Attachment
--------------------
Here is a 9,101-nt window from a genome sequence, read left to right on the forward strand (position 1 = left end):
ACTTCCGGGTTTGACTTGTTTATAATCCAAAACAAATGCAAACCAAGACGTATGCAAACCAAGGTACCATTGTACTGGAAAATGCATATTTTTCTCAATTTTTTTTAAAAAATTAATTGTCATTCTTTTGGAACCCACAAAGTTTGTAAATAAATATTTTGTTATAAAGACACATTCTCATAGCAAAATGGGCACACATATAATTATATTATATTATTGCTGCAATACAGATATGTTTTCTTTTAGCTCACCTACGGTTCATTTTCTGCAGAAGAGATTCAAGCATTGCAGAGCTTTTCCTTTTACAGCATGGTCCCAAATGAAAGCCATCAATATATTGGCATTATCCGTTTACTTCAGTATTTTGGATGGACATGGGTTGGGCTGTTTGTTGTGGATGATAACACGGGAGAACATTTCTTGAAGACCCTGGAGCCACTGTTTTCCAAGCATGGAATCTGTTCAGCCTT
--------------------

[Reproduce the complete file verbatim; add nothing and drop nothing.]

Here is a 9,101-nt window from a genome sequence, read left to right on the forward strand (position 1 = left end):
ACTTCCGGGTTTGACTTGTTTATAATCCAAAACAAATGCAAACCAAGACGTATGCAAACCAAGGTACCATTGTACTGGAAAATGCATATTTTTCTCAATTTTTTTTAAAAAATTAATTGTCATTCTTTTGGAACCCACAAAGTTTGTAAATAAATATTTTGTTATAAAGACACATTCTCATAGCAAAATGGGCACACATATAATTATATTATATTATTGCTGCAATACAGATATGTTTTCTTTTAGCTCACCTACGGTTCATTTTCTGCAGAAGAGATTCAAGCATTGCAGAGCTTTTCCTTTTACAGCATGGTCCCAAATGAAAGCCATCAATATATTGGCATTATCCGTTTACTTCAGTATTTTGGATGGACATGGGTTGGGCTGTTTGTTGTGGATGATAACACGGGAGAACATTTCTTGAAGACCCTGGAGCCACTGTTTTCCAAGCATGGAATCTGTTCAGCCTT